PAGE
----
For You Were Strangers [Immigration in Scripture 1]

The treatment of migrants asylum seekers and families crossing the border illegally has become a national conversation of late.  Christian scriptures have been invoked by politicians and protestors to justify a variety of positions.  As people of faith, we should try to understand America’s immigration policies and call for appropriate action to fix broken systems.  But, to define “appropriate” we need a working knowledge of what the Scriptures say about immigrants and strangers.

This series of posts is a VERY brief primer on six themes.  Several excellent books have been written on immigration through the lens of Scripture. For a more in-depth look at migration in general, check out Global Migration: What’s Happening, Why and a Just Response by Elizabeth Collier and Charles Strain.  For reflections on immigration to America specifically, pick up Christians at the Border by M. Daniel Carroll R. or Welcoming the Stranger by Matthew Soerens and Jenny Yang.

Theme 1: You were once aliens

Deuteronomy 10:19 says “You shall also love the stranger, for you were strangers in the land of Egypt”.  Any discussion of immigration and scriptures has to wrestle with the fact that the people of God were, more than once, aliens in a foreign land.

Deuteronomy is framed as a retelling of the sacred Law before the people of Israel enter into the promised land.  The promise of that land was first given to Abram (later called Abraham).

Now the Lord said to Abram, “Go from your country and your kindred and your father’s house to the land that I will show you.  I will make of you a great nation, and I will bless you, and make your name great, so that you will be a blessing.

-Genesis 12:1-2

Abram leaves Ur, his homeland, and comes to reside in Canaan.  God’s promise that this will be the land of his descendants is reiterated, but for three generations the family lives like perpetual migrants.  They reside in tents, they move from place to place with their flocks.  They leave and go to Egypt when there is a famine.  Isaac and Jacob, Abraham’s descendants, each return to Ur for a time.  Even when Sarah, Abraham’s wife and Isaac’s mother, dies and Abraham must secure a place to bury her, he speaks of himself as an alien in the land.

 “I am a stranger and an alien residing among you; give me property among you for a burying place, so that I may bury my dead out of my sight.” The Hittites answered Abraham, “Hear us, my lord; you are a mighty prince among us. Bury your dead in the choicest of our burial places; none of us will withhold from you any burial ground for burying your dead.”

-Genesis 23: 4-6

For the first five books of our scriptures, God’s promise of the land is stable, but the people’s residency is fluid.  Through the end of Genesis, the migrant experience is primarily a positive one*.  But then there comes another famine, and Isreal (Jacob) once again takes his family to Egypt because his son Joseph has become a court official.  That whole generation resides in Egypt until their deaths.  The Israelite community grows.  And then Exodus makes this ominous transition:

Now a new king arose over Egypt, who did not know Joseph.

-Exodus 1:8

The Egyptians come to fear the Israelites living among them.  Out of that fear, they become ruthless and cruel.  The lives of the Israelites become so bitter and oppressive that they cry out to God for salvation.  God raises up Moses, does miracles and signs, and finally leads the Israelites out of Eygpt.  But God does not want the people to forget what it was like to be aliens in Egypt.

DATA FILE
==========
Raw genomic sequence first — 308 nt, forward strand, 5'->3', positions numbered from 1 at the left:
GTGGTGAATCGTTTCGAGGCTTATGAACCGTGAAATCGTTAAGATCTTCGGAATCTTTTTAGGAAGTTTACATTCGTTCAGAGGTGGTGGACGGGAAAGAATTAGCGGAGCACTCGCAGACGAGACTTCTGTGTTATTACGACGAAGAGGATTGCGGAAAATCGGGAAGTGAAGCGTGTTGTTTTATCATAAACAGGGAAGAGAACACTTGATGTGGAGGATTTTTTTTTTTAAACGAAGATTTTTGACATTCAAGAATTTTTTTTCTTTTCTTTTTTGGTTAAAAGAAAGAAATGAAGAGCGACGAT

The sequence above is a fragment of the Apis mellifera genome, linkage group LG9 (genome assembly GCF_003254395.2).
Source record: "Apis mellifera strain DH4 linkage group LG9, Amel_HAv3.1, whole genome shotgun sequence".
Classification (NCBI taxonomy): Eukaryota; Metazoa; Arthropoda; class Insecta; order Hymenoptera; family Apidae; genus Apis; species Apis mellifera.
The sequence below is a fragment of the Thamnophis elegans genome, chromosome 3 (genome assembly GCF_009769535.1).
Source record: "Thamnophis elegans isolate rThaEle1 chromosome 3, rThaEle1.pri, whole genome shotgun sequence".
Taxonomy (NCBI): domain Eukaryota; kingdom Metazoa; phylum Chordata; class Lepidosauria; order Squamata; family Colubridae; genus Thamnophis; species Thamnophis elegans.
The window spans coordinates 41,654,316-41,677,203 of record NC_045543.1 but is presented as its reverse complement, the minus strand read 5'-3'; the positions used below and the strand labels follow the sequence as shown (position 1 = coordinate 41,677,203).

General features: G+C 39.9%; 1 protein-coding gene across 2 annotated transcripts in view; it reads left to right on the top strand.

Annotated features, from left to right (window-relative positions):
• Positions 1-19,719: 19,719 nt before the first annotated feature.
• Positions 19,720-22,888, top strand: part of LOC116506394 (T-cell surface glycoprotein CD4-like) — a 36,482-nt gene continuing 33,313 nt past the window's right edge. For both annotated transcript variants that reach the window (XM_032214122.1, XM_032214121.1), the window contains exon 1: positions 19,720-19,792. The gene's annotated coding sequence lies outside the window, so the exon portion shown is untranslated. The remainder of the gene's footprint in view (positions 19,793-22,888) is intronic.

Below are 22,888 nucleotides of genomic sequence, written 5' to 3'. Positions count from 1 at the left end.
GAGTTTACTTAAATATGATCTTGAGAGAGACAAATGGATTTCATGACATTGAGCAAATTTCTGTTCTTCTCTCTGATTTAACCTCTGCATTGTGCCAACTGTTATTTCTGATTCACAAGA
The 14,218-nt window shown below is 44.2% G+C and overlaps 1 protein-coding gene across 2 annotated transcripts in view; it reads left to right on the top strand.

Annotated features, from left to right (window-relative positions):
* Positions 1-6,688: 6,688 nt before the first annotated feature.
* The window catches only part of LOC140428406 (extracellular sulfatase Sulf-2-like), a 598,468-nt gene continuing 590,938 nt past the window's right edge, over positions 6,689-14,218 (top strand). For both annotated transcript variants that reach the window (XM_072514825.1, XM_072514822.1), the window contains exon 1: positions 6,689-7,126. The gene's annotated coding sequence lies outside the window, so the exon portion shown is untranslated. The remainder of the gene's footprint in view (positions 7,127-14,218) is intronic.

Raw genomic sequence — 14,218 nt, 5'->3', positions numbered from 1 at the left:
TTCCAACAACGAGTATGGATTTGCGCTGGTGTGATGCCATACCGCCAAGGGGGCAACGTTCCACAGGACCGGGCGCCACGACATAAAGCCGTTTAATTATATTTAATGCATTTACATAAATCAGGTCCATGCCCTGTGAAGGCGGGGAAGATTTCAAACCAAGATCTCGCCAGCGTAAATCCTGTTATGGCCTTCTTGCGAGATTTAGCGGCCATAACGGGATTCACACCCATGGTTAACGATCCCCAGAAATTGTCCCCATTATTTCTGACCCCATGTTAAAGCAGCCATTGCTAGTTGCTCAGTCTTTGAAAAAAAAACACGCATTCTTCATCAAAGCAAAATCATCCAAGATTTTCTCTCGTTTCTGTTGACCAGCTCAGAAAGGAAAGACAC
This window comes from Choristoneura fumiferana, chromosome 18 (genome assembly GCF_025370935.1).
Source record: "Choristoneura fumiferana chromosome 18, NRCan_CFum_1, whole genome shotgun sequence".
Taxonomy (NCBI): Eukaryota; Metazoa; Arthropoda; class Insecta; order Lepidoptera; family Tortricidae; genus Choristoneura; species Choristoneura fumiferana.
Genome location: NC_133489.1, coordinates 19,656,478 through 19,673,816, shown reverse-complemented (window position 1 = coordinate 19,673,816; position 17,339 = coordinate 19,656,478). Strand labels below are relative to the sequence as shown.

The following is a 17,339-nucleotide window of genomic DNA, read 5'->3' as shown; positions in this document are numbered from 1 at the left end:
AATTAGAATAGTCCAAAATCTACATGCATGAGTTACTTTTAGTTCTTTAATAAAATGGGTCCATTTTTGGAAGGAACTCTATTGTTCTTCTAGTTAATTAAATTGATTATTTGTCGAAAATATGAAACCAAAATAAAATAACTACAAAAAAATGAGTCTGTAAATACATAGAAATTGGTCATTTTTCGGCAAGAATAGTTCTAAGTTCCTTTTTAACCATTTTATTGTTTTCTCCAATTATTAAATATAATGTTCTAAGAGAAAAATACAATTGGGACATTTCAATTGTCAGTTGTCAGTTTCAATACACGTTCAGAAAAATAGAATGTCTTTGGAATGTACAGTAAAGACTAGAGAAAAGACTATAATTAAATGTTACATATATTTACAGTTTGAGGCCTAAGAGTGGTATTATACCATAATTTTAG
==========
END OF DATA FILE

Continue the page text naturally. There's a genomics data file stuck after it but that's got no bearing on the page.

Deuteronomy chapter 10 recounts Moses receiving the (second) tablets of the Law and God summarizing their essence.  Core to what it means to be Israel is this understanding: that God is just, that God provides for the widow, the orphan and the stranger, and that, having been strangers yourself, you should reflect God’s love for strangers among you.

The call back to the Hebrew’s time as residents and then slaves in Egypt will show up time and again across the scriptures of the Old Testament.  Generations later, when David recaptures the Ark of the Covenant (with the tablets of the Law) from the Philistines, the people sing a song recounting the great deeds of God, including how God protected the people when they were immigrants:

When they were few in number,
    of little account, and strangers in it,
wandering from nation to nation,
    from one kingdom to another people,
he allowed no one to oppress them;
    he rebuked kings on their account,
saying, “Do not touch my anointed ones;
    do my prophets no harm.”
-Psalm 105: 13-15

As we’ll see later, the people do forget.  Later prophets will cite the treatment of strangers and immigrants as one of the reasons for the downfalls of Israel and Judah.  When the people forget what it was to be alien and oppressed, they are cast into exile.  They become immigrants in a strange land once again.

What It Means Today:

It is both presumptuous and risky to rob a Biblical narrative of its context and conflate it with the modern day.  However, these stories have been told for millennia because they contain important lessons.  America has often described itself as a nation of immigrants.  98% of us have at least one ancestor who arrived in the territory in the last 500 years.  The stories of those ancestors are varied.  Some fled persecution, others were destitute and seeking a better life, some came for higher education, some brought desirable skills, some were criminals, some did not come here by choice.